Tuesday, July 17, 2012

Trade Waiting - Wild Children

In this modern, 3G and broadband enabled era we have the ability to find information and answers quicker than ever before, literally at the touch of a screen or button. It’s one of the greatest achievements of the twenty first century so far. The downside of this is the signal to noise ratio is larger than ever, and not just on the internet. It’s becoming increasingly evident that humanity’s attention span is depleting at a rapid rate and major entertainment companies are seemingly scared to take risks with new products, instead rehashing slightly tweaked versions of what came before. Comic books are not immune to this; that’s the reason why many so called critical darlings get cut down at the knees before they get a chance to find their spot in the marketplace and we have a top one hundred that is drowning in bats, spiders, and X’s. Time waits for no man, and as Nas once said, No Idea’s Original. Having said that, there was comic that was recently released that may or may not have been original, but is no doubt completely different to anything else that has been released this year and that comic was Wild Children by industry newcomer Ales Kot and talented Image stalwart, Riley Rossmo. Being different doesn’t necessarily equate to quality though, so is it any good? You know what to do.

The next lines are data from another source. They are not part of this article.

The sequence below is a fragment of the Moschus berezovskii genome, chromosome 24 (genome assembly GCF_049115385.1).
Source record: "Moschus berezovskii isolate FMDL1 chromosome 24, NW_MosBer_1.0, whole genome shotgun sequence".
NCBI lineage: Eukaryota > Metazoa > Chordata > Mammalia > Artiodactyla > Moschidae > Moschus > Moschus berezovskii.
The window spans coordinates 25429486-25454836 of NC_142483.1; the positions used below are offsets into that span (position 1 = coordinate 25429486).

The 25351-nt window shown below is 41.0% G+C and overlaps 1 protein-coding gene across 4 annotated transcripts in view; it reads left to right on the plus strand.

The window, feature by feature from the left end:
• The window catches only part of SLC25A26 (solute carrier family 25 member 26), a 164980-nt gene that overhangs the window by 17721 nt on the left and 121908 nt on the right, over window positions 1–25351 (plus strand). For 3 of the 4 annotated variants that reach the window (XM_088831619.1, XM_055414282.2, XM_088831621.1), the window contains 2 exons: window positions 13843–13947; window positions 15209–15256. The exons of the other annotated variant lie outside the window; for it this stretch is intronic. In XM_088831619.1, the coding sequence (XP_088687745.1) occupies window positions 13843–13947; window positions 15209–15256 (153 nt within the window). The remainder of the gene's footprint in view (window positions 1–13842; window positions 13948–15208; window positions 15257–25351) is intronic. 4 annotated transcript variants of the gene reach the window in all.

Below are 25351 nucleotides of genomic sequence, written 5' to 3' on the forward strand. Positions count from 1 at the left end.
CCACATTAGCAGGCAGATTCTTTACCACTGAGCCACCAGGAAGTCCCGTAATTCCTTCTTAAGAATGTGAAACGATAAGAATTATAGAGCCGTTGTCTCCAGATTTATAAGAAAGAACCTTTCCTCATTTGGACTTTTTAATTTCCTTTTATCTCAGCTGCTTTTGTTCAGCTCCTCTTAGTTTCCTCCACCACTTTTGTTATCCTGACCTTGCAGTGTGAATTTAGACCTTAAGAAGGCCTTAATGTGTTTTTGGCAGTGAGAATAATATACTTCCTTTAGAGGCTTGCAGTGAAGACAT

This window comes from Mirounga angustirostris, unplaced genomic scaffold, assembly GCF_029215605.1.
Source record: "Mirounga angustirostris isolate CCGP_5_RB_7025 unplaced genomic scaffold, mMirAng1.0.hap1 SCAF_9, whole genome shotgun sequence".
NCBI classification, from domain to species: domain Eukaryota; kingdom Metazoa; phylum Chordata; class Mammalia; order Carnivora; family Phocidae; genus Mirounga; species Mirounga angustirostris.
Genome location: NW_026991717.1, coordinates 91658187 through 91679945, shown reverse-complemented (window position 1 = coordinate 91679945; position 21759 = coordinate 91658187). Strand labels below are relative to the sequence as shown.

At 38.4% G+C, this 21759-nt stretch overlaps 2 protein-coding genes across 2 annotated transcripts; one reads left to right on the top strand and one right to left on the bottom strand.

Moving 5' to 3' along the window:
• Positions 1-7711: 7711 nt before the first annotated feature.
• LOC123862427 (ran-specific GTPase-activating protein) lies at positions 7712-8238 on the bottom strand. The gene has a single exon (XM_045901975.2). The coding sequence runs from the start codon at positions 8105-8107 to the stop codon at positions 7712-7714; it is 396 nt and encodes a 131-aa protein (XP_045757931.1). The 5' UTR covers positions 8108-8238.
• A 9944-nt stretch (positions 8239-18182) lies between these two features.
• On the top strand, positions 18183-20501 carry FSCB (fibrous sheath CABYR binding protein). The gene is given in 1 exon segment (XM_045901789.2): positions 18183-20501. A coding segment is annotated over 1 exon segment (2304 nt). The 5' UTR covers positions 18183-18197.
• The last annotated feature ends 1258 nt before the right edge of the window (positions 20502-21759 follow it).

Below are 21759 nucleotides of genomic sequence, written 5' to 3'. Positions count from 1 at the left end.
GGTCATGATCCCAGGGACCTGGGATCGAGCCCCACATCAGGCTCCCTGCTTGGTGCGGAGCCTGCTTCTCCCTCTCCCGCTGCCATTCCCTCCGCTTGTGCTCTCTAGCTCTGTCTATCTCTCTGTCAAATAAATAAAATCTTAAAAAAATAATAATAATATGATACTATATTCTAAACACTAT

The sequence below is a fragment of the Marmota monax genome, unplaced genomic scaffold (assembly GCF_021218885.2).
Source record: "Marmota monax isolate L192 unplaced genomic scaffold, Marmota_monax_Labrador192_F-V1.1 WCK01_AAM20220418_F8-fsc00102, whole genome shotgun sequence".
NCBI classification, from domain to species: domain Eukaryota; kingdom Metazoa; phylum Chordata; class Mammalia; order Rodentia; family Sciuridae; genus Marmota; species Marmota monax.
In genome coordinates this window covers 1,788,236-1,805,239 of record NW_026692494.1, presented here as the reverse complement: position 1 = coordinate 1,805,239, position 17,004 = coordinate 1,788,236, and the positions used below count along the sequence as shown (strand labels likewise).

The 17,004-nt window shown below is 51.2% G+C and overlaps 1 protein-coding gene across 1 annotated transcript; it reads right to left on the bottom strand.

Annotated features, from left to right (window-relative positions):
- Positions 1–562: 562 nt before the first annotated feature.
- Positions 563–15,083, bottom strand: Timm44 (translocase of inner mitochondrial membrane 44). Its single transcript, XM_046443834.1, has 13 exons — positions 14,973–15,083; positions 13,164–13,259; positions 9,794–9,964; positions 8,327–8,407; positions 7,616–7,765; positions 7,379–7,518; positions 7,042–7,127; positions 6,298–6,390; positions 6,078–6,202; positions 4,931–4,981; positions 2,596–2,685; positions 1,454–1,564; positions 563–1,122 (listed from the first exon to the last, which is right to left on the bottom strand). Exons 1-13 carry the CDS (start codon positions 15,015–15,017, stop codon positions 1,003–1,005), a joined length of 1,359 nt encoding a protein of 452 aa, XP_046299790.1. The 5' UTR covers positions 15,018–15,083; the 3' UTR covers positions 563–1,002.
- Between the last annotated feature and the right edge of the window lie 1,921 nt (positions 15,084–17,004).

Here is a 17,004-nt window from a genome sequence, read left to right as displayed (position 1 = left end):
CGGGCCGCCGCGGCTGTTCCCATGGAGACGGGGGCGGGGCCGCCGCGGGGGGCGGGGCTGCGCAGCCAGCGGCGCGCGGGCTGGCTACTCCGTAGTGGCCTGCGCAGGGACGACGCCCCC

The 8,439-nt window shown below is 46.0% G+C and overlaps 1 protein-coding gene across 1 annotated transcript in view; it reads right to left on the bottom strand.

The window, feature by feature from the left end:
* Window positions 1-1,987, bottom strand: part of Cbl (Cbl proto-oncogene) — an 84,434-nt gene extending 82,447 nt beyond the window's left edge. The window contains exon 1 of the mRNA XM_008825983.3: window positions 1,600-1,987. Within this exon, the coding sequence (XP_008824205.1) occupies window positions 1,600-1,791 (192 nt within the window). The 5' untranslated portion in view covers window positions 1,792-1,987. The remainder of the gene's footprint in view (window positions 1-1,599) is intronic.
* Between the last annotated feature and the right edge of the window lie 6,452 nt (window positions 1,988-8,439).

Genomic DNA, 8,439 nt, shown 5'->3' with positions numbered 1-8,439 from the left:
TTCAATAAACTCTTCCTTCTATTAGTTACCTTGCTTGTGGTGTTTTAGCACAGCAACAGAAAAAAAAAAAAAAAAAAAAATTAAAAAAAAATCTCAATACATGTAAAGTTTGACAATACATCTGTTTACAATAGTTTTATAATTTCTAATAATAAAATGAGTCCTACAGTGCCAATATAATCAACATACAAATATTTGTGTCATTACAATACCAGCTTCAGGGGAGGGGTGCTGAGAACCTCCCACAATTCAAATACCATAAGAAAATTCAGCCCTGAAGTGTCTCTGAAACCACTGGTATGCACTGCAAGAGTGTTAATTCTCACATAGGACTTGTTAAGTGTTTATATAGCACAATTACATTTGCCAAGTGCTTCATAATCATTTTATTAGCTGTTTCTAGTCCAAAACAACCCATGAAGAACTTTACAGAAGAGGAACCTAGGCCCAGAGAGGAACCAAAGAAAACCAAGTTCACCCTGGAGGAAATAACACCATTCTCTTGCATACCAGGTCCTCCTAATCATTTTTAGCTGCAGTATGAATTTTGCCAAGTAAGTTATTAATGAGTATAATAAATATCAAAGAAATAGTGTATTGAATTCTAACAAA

Wild Children
Written by Ales Kot
Art by Riley Rossmo and Gregory Wright
Published by Image Comics

There is no doubt; the world has changed. Sometimes better, sometimes worse. Adults used to be pillars of respect and people to look up to, bestowing their knowledge onto the next generation. Now, the next generation doesn’t need adults, it has Google. We are rapidly coming to a point where it will be the children giving the adults the knowledge that we all desperately thirst for. This is the world of Wild Children.

Wild Children is primarily about a student named Uma and her group of friends who decide to hold the staff in their school hostage. What begins as a somewhat clich├ęd concept spirals out of control as you begin to find out what the students demands are. Unlike most students whose demands would be selfish and superficial, be it money, power, or respect; these students want to give something back. They want to impart knowledge onto not just the faculty but the entire world, with the help of hallucinogenic narcotics and a lot of heavy weaponry.